Religious freedom is important for all, including child
Inclusion Act protects religious freedom and excludes no one
Parental choice in adoption is important and deserves protection
WASHINGTON—Three chairmen of the U.S. Conference of Catholic Bishops (USCCB) are offering their strong support for the Child Welfare Provider Inclusion Act of 2017. The Act would prevent the federal government, and any state receiving federal funds for child welfare services, from taking adverse action against a provider that, for religious or moral reasons, declines to provide a child welfare social service.
“Our first and most cherished freedom, religious liberty, is to be enjoyed by all Americans, including child welfare providers who serve the needs of children,” wrote Bishop Frank J. Dewane of Venice, chairman of the Committee on Domestic Justice and Human Development; Archbishop William E. Lori of Baltimore, chairman of the Ad Hoc Committee for Religious Liberty; and Bishop James D. Conley of Lincoln, chairman of the Subcommittee for the Promotion and Defense of Marriage; in letters of support to Rep. Mike Kelly (R-PA) in the U.S. House of Representatives and Sen. Mike Enzi (R-WY) in the U.S. Senate, who introduced the bill.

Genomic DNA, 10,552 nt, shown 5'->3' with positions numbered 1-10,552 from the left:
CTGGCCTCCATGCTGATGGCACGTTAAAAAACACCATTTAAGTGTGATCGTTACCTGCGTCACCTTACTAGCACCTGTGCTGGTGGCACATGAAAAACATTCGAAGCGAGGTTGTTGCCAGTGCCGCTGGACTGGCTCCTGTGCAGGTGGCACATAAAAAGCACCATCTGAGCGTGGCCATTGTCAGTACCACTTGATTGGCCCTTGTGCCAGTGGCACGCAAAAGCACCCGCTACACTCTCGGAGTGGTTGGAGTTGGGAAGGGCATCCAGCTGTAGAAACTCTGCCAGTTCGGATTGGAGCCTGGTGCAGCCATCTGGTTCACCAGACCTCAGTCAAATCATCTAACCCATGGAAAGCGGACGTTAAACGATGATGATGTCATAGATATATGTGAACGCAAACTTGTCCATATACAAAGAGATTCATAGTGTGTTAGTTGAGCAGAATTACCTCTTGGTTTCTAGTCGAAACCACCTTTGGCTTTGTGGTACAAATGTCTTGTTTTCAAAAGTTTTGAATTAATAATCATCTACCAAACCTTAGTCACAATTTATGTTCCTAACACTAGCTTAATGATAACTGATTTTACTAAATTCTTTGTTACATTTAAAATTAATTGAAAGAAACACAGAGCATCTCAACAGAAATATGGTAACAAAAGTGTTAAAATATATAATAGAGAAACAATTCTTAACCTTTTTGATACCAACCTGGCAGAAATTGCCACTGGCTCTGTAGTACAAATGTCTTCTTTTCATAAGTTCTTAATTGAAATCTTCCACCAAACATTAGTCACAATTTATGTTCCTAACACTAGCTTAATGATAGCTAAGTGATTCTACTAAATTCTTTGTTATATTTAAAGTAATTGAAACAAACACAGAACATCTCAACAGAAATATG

Some faith-based child welfare providers, including in Massachusetts, Illinois, California, and the District of Columbia, have been excluded from carrying out adoption and foster care services because the providers act on their belief that children deserve to be placed with a married mother and father. The chairmen said, “The Inclusion Act would remedy this unjust discrimination by enabling all providers to serve the needs of parents and children in a manner consistent with the providers’ religious beliefs and moral convictions.”
Stressing that the Inclusion Act respects the importance of parental choice, the chairmen remarked, “Women and men who want to place their children for adoption ought to be able to choose from a diversity of adoption agencies, including those that share the parents’ religious beliefs and moral convictions.”
The letters of support are available online:
A backgrounder on the Inclusion Act (PDF) is available.